Raised in Wannamaker, Indiana, folksinger and songwriter Otis Gibbs‘ raspy vocals and sharp lyrics have had him compared to Steve Earle, Bob Dylan, and early Tom Waits, but his socially conscious writing style also puts him in a line that reaches back to Woody Guthrie and Peter Seeger. (Allmusic.com, Steve Leggett)
His introduction to performing came when he was four years old and was being babysat by his uncle, who had recently been released from prison and had a drinking problem.
He would take me down to this little honky-tonk saloon. He would sit me on top of the piano, and I would sing Jimmie Rodgers and Hank Williams songs while he accompanied me. The drunks in the bar would give me tip money to play whatever their request might be, and then my uncle would take that money and get drunk on it. That’s when I first learned how the music industry actually works. (“Man, can this singer tell a story“, Whitney Matheson)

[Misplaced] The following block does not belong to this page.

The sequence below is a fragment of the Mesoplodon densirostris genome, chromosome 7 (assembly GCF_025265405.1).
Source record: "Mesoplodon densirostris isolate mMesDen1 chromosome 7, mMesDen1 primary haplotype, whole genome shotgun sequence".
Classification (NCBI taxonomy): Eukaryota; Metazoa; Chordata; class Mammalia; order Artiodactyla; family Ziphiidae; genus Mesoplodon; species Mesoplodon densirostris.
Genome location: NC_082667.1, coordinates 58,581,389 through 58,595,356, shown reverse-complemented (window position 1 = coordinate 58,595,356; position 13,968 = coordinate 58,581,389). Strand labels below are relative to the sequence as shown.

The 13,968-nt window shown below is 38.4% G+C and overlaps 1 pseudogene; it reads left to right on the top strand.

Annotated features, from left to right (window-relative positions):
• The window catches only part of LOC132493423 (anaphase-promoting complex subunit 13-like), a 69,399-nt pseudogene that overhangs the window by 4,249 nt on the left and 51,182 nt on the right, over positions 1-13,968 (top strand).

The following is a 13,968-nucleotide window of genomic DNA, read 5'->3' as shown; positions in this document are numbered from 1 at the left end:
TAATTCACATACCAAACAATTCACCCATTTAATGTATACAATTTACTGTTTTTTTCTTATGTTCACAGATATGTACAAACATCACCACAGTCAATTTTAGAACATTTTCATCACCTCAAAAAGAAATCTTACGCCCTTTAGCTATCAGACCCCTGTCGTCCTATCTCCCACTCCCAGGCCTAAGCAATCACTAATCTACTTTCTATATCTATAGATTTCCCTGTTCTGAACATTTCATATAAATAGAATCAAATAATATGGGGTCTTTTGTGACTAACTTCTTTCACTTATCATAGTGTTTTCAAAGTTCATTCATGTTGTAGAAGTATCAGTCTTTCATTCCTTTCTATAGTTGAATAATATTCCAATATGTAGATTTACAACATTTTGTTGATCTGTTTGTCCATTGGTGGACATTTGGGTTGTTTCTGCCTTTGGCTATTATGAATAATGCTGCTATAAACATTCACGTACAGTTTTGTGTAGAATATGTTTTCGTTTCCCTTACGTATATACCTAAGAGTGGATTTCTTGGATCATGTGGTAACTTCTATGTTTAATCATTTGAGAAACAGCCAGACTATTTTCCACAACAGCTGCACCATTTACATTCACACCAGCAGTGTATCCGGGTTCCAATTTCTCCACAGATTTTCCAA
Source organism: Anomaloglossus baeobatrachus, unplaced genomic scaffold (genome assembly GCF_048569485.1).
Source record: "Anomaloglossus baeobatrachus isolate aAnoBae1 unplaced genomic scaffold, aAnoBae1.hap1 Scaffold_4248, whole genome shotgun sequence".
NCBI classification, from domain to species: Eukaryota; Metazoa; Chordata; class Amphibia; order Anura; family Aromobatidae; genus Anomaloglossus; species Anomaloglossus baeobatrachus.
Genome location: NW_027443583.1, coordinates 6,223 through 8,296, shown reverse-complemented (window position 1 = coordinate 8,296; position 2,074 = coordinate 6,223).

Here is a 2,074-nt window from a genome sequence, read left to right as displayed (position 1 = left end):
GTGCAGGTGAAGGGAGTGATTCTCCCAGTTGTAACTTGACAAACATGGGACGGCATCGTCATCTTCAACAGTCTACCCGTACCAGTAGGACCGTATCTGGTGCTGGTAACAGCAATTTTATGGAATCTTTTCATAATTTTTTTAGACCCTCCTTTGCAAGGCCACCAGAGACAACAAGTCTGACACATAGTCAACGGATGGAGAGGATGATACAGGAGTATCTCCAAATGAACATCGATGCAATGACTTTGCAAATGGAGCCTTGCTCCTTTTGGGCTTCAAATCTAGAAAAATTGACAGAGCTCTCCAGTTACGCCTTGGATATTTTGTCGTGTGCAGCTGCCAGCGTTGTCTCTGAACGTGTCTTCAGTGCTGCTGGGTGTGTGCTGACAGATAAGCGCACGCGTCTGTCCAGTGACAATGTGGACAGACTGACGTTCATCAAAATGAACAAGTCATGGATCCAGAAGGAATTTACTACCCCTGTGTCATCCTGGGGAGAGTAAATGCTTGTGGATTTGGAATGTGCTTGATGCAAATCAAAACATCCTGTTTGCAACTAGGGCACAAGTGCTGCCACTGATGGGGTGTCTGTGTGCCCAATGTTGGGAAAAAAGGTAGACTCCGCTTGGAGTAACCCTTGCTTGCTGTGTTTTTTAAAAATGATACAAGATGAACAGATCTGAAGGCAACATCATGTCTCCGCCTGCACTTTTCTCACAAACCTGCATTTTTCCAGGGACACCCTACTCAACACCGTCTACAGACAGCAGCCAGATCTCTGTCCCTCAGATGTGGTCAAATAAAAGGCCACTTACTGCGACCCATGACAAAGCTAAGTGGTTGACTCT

Fiercely independent, Gibbs has self-released eight albums, beginning with 2002’s 49th and Melancholy, and following it with 2003’s Once I Dreamed of Christmas, 2004’s One Day Our Whispers, 2008’s Grandpa Walked a Picketline, 2010’s Joe Hill’s Ashes, 2012’s Harder Than Hammered Hell, 2014’s Souvenirs of a Misspent Youth, and 2016’s Mount Renraw. (Allmusic.com, Steve Leggett)
Gibbs has recorded more than 100 podcasts under the title “Thanks for Giving a Damn” that consist of conversational interviews with musicians. Podcasts have included conversations with Mando Saenz, Ramsay Midwood, Chris Shiflett (Foo Fighters), Marshall Crenshaw, Jim White, Dilbert McClinton, and Amy Lashley. (Wikipedia)
Utterly unique, yet clearly in a delightfully stubborn American line of literate, politically and socially conscious folk artists, Gibbs deserves a much wider audience for his clear, simple, and cleverly crafted blue-collar songs. (Allmusic.com, Steve Leggett)